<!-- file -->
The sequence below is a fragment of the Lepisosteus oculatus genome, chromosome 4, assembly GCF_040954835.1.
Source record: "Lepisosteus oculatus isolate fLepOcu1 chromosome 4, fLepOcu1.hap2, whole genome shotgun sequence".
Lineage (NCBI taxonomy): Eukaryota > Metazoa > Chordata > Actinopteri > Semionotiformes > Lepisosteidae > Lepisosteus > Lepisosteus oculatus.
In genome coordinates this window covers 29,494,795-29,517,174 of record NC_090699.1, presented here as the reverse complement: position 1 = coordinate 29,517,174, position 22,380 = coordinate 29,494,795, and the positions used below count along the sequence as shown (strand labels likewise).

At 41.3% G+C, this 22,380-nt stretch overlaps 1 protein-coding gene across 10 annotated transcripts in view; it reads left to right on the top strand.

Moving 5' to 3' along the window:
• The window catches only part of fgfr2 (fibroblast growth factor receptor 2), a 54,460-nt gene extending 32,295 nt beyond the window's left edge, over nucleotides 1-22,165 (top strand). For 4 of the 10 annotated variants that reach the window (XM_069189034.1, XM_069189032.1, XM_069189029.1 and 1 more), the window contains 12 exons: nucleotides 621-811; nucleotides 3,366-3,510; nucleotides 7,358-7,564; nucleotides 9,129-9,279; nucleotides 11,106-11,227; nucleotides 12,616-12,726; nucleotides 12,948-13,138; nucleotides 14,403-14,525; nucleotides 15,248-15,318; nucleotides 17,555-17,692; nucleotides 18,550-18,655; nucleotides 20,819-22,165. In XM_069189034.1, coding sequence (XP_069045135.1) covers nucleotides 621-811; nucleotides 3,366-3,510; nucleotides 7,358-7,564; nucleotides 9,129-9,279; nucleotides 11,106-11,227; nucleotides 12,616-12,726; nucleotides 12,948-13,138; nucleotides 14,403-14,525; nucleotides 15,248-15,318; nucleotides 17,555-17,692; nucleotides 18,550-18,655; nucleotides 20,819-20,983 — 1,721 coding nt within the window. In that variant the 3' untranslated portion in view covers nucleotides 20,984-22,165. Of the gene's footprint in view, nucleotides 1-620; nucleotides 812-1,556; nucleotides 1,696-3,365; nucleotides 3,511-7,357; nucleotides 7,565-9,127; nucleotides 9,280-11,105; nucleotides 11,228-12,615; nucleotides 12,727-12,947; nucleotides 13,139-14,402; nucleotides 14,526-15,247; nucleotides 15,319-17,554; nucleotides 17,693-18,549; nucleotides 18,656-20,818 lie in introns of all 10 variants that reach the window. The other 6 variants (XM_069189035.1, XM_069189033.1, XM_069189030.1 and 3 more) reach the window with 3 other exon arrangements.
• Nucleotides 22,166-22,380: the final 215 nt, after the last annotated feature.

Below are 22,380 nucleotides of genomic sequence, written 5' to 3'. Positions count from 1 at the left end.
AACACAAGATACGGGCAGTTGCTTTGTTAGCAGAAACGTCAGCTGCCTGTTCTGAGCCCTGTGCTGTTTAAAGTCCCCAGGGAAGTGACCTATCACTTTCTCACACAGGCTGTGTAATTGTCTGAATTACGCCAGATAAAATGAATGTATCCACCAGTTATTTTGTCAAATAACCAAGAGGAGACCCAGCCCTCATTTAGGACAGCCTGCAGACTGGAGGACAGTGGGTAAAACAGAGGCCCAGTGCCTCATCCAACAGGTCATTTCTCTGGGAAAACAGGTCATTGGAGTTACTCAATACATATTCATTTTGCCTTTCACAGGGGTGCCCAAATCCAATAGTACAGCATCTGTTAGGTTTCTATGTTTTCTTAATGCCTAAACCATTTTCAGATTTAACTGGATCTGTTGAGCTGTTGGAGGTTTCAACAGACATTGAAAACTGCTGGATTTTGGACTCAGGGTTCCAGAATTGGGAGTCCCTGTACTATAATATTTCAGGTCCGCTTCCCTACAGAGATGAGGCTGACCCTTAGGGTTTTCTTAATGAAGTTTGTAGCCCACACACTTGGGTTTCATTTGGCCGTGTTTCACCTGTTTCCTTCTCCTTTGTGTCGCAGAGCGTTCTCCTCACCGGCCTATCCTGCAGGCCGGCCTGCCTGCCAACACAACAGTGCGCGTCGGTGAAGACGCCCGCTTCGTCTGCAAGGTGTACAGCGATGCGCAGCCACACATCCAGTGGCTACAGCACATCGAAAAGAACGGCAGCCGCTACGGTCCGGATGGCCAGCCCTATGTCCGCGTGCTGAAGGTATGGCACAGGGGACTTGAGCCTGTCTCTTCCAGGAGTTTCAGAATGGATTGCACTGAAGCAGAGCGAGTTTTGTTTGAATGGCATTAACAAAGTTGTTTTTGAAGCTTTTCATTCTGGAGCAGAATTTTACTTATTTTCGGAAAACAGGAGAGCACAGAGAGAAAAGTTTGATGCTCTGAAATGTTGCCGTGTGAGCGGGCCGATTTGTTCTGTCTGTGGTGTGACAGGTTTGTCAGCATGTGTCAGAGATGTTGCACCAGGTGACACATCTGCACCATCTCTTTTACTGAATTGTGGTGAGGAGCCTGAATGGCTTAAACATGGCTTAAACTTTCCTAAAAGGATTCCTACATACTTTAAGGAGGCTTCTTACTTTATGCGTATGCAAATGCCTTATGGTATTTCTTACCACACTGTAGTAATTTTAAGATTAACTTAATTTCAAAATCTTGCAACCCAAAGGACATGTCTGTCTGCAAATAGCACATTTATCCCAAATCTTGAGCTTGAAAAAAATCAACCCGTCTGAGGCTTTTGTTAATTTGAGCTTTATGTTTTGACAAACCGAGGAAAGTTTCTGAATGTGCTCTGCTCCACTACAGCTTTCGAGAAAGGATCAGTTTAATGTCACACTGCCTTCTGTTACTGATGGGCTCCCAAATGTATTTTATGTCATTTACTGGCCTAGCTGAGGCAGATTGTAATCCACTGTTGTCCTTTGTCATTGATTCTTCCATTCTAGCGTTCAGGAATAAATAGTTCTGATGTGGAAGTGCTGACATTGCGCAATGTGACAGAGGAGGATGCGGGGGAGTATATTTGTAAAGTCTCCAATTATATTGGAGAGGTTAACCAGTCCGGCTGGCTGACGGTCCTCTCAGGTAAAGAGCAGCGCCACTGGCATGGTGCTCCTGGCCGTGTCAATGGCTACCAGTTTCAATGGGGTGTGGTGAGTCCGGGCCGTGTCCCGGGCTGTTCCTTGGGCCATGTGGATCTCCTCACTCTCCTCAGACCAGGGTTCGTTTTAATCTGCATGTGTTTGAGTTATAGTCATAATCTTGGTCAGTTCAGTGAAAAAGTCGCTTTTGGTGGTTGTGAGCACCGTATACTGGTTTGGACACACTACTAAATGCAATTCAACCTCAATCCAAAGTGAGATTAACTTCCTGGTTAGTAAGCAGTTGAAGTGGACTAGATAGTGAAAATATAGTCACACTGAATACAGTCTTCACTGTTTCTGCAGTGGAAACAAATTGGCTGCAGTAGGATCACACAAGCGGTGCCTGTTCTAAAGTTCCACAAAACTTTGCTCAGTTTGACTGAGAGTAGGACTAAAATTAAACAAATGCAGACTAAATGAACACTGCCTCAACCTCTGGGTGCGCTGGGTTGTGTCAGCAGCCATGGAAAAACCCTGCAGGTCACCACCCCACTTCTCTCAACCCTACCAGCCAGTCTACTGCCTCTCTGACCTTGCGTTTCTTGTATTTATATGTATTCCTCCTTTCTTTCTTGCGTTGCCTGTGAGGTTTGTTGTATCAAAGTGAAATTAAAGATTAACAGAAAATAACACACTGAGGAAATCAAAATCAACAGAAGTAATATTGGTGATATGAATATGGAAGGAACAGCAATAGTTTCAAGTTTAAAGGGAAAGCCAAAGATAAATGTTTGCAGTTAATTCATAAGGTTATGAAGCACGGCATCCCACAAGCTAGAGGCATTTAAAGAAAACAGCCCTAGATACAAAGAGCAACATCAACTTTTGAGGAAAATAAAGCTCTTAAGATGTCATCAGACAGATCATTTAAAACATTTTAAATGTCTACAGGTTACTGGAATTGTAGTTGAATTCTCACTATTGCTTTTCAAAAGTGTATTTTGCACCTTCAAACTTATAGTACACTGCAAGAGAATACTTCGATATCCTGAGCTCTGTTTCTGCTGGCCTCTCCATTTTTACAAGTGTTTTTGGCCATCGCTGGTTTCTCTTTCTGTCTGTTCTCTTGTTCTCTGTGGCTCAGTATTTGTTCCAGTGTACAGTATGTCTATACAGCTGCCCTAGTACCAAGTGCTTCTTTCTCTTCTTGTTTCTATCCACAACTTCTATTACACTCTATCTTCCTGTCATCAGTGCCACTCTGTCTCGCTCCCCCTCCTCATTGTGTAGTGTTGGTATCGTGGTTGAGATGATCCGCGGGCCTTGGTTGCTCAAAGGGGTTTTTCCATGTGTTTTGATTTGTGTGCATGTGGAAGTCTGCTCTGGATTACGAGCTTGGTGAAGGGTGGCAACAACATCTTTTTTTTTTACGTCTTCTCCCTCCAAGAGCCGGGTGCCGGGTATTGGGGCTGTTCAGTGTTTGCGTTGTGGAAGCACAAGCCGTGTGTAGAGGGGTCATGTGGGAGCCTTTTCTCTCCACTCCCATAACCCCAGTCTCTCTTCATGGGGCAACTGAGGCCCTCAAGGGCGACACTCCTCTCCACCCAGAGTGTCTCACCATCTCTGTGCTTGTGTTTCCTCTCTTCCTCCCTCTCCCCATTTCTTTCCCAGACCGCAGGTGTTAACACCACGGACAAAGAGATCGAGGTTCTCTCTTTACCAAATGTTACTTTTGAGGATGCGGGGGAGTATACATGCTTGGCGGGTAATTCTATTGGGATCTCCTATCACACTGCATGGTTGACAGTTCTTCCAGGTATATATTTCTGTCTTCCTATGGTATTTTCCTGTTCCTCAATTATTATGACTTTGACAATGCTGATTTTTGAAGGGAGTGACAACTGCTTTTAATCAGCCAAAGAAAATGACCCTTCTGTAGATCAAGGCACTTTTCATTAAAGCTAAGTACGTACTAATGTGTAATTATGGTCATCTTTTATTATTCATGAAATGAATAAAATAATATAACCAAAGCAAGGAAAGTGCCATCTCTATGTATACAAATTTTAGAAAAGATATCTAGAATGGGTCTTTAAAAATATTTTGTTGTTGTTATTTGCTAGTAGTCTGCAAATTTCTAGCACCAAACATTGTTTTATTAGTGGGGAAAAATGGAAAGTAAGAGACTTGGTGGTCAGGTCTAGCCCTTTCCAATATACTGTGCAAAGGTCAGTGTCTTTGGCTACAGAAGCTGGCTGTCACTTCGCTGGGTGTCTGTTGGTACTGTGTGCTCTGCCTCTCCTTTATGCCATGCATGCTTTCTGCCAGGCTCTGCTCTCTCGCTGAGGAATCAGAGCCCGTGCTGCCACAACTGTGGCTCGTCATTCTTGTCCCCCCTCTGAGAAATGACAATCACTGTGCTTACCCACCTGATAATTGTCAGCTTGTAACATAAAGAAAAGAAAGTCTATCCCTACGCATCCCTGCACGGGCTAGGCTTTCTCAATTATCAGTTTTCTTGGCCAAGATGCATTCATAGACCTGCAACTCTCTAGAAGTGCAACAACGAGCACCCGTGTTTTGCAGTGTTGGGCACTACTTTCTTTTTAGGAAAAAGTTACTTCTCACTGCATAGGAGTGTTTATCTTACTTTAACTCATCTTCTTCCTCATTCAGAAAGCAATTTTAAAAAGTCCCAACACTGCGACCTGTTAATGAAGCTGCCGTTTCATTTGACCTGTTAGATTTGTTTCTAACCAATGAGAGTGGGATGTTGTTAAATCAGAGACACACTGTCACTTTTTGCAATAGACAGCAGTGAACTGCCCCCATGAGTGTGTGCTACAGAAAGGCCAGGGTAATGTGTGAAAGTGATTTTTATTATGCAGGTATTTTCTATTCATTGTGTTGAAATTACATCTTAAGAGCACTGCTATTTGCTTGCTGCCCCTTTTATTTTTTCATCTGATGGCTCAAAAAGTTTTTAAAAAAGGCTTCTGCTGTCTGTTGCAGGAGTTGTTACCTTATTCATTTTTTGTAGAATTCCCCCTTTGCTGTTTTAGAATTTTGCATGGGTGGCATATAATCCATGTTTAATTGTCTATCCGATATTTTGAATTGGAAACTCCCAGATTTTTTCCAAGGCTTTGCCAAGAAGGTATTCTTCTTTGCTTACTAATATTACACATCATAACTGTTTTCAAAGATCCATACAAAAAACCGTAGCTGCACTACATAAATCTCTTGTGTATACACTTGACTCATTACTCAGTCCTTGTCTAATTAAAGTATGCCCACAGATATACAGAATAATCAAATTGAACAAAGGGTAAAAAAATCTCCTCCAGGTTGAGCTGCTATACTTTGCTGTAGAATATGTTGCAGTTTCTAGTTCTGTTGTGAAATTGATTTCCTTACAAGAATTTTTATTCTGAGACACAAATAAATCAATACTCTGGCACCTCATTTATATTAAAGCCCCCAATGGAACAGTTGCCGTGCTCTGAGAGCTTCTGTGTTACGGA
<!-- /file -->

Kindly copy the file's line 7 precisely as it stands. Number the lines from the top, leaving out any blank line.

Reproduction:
• The window catches only part of fgfr2 (fibroblast growth factor receptor 2), a 54,460-nt gene extending 32,295 nt beyond the window's left edge, over nucleotides 1-22,165 (top strand). For 4 of the 10 annotated variants that reach the window (XM_069189034.1, XM_069189032.1, XM_069189029.1 and 1 more), the window contains 12 exons: nucleotides 621-811; nucleotides 3,366-3,510; nucleotides 7,358-7,564; nucleotides 9,129-9,279; nucleotides 11,106-11,227; nucleotides 12,616-12,726; nucleotides 12,948-13,138; nucleotides 14,403-14,525; nucleotides 15,248-15,318; nucleotides 17,555-17,692; nucleotides 18,550-18,655; nucleotides 20,819-22,165. In XM_069189034.1, coding sequence (XP_069045135.1) covers nucleotides 621-811; nucleotides 3,366-3,510; nucleotides 7,358-7,564; nucleotides 9,129-9,279; nucleotides 11,106-11,227; nucleotides 12,616-12,726; nucleotides 12,948-13,138; nucleotides 14,403-14,525; nucleotides 15,248-15,318; nucleotides 17,555-17,692; nucleotides 18,550-18,655; nucleotides 20,819-20,983 — 1,721 coding nt within the window. In that variant the 3' untranslated portion in view covers nucleotides 20,984-22,165. Of the gene's footprint in view, nucleotides 1-620; nucleotides 812-1,556; nucleotides 1,696-3,365; nucleotides 3,511-7,357; nucleotides 7,565-9,127; nucleotides 9,280-11,105; nucleotides 11,228-12,615; nucleotides 12,727-12,947; nucleotides 13,139-14,402; nucleotides 14,526-15,247; nucleotides 15,319-17,554; nucleotides 17,693-18,549; nucleotides 18,656-20,818 lie in introns of all 10 variants that reach the window. The other 6 variants (XM_069189035.1, XM_069189033.1, XM_069189030.1 and 3 more) reach the window with 3 other exon arrangements.